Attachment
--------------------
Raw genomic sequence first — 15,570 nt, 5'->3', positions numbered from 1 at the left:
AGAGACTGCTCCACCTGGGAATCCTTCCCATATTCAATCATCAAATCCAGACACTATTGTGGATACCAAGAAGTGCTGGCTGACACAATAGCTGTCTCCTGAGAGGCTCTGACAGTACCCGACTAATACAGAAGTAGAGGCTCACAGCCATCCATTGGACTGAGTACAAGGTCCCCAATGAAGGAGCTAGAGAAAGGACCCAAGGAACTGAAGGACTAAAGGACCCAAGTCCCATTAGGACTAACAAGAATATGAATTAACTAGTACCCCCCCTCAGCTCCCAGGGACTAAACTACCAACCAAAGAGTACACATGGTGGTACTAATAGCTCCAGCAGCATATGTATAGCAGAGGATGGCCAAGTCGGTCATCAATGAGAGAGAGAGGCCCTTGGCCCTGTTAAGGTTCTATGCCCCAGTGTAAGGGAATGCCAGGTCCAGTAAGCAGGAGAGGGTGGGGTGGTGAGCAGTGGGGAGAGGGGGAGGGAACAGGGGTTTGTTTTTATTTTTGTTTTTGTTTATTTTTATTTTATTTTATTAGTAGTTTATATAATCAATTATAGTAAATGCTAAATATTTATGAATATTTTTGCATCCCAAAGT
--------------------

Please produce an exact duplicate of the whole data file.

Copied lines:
Raw genomic sequence first — 15,570 nt, 5'->3', positions numbered from 1 at the left:
AGAGACTGCTCCACCTGGGAATCCTTCCCATATTCAATCATCAAATCCAGACACTATTGTGGATACCAAGAAGTGCTGGCTGACACAATAGCTGTCTCCTGAGAGGCTCTGACAGTACCCGACTAATACAGAAGTAGAGGCTCACAGCCATCCATTGGACTGAGTACAAGGTCCCCAATGAAGGAGCTAGAGAAAGGACCCAAGGAACTGAAGGACTAAAGGACCCAAGTCCCATTAGGACTAACAAGAATATGAATTAACTAGTACCCCCCCTCAGCTCCCAGGGACTAAACTACCAACCAAAGAGTACACATGGTGGTACTAATAGCTCCAGCAGCATATGTATAGCAGAGGATGGCCAAGTCGGTCATCAATGAGAGAGAGAGGCCCTTGGCCCTGTTAAGGTTCTATGCCCCAGTGTAAGGGAATGCCAGGTCCAGTAAGCAGGAGAGGGTGGGGTGGTGAGCAGTGGGGAGAGGGGGAGGGAACAGGGGTTTGTTTTTATTTTTGTTTTTGTTTATTTTTATTTTATTTTATTAGTAGTTTATATAATCAATTATAGTAAATGCTAAATATTTATGAATATTTTTGCATCCCAAAGT